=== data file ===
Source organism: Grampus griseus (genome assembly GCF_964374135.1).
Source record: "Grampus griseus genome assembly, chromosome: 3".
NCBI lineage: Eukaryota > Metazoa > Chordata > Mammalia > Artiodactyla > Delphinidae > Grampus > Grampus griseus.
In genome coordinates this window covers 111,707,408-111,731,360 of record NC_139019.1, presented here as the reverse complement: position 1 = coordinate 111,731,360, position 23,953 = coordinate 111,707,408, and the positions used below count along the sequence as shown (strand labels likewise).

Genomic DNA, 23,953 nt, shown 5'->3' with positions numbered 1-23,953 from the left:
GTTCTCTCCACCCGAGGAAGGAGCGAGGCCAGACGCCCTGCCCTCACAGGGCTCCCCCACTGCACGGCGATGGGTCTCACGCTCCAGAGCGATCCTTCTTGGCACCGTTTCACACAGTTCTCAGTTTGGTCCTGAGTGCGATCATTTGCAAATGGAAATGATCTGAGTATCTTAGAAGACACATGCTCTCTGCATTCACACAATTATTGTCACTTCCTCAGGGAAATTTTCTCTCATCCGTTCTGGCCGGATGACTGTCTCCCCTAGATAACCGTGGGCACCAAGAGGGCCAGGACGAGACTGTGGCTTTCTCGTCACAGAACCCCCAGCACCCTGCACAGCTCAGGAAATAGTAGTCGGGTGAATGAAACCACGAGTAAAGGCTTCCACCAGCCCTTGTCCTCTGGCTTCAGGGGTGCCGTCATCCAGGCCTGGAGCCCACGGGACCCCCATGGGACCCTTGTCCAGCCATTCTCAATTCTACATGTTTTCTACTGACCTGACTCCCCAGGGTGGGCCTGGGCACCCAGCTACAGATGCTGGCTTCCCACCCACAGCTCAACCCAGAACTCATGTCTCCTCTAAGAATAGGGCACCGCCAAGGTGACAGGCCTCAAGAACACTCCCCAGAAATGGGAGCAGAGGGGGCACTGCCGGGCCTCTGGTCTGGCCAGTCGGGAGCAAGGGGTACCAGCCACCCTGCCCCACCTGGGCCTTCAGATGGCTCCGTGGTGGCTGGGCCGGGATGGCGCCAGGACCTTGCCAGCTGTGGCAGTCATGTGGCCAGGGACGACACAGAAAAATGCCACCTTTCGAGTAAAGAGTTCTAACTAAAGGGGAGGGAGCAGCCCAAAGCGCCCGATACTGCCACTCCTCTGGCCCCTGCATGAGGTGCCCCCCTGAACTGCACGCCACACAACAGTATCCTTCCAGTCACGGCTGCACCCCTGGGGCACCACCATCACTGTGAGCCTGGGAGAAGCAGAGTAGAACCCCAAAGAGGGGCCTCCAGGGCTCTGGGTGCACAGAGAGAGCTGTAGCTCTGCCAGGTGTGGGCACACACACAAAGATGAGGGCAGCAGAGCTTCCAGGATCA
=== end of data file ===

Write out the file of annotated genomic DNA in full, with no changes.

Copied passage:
Source organism: Grampus griseus (genome assembly GCF_964374135.1).
Source record: "Grampus griseus genome assembly, chromosome: 3".
NCBI lineage: Eukaryota > Metazoa > Chordata > Mammalia > Artiodactyla > Delphinidae > Grampus > Grampus griseus.
In genome coordinates this window covers 111,707,408-111,731,360 of record NC_139019.1, presented here as the reverse complement: position 1 = coordinate 111,731,360, position 23,953 = coordinate 111,707,408, and the positions used below count along the sequence as shown (strand labels likewise).

Genomic DNA, 23,953 nt, shown 5'->3' with positions numbered 1-23,953 from the left:
GTTCTCTCCACCCGAGGAAGGAGCGAGGCCAGACGCCCTGCCCTCACAGGGCTCCCCCACTGCACGGCGATGGGTCTCACGCTCCAGAGCGATCCTTCTTGGCACCGTTTCACACAGTTCTCAGTTTGGTCCTGAGTGCGATCATTTGCAAATGGAAATGATCTGAGTATCTTAGAAGACACATGCTCTCTGCATTCACACAATTATTGTCACTTCCTCAGGGAAATTTTCTCTCATCCGTTCTGGCCGGATGACTGTCTCCCCTAGATAACCGTGGGCACCAAGAGGGCCAGGACGAGACTGTGGCTTTCTCGTCACAGAACCCCCAGCACCCTGCACAGCTCAGGAAATAGTAGTCGGGTGAATGAAACCACGAGTAAAGGCTTCCACCAGCCCTTGTCCTCTGGCTTCAGGGGTGCCGTCATCCAGGCCTGGAGCCCACGGGACCCCCATGGGACCCTTGTCCAGCCATTCTCAATTCTACATGTTTTCTACTGACCTGACTCCCCAGGGTGGGCCTGGGCACCCAGCTACAGATGCTGGCTTCCCACCCACAGCTCAACCCAGAACTCATGTCTCCTCTAAGAATAGGGCACCGCCAAGGTGACAGGCCTCAAGAACACTCCCCAGAAATGGGAGCAGAGGGGGCACTGCCGGGCCTCTGGTCTGGCCAGTCGGGAGCAAGGGGTACCAGCCACCCTGCCCCACCTGGGCCTTCAGATGGCTCCGTGGTGGCTGGGCCGGGATGGCGCCAGGACCTTGCCAGCTGTGGCAGTCATGTGGCCAGGGACGACACAGAAAAATGCCACCTTTCGAGTAAAGAGTTCTAACTAAAGGGGAGGGAGCAGCCCAAAGCGCCCGATACTGCCACTCCTCTGGCCCCTGCATGAGGTGCCCCCCTGAACTGCACGCCACACAACAGTATCCTTCCAGTCACGGCTGCACCCCTGGGGCACCACCATCACTGTGAGCCTGGGAGAAGCAGAGTAGAACCCCAAAGAGGGGCCTCCAGGGCTCTGGGTGCACAGAGAGAGCTGTAGCTCTGCCAGGTGTGGGCACACACACAAAGATGAGGGCAGCAGAGCTTCCAGGATCA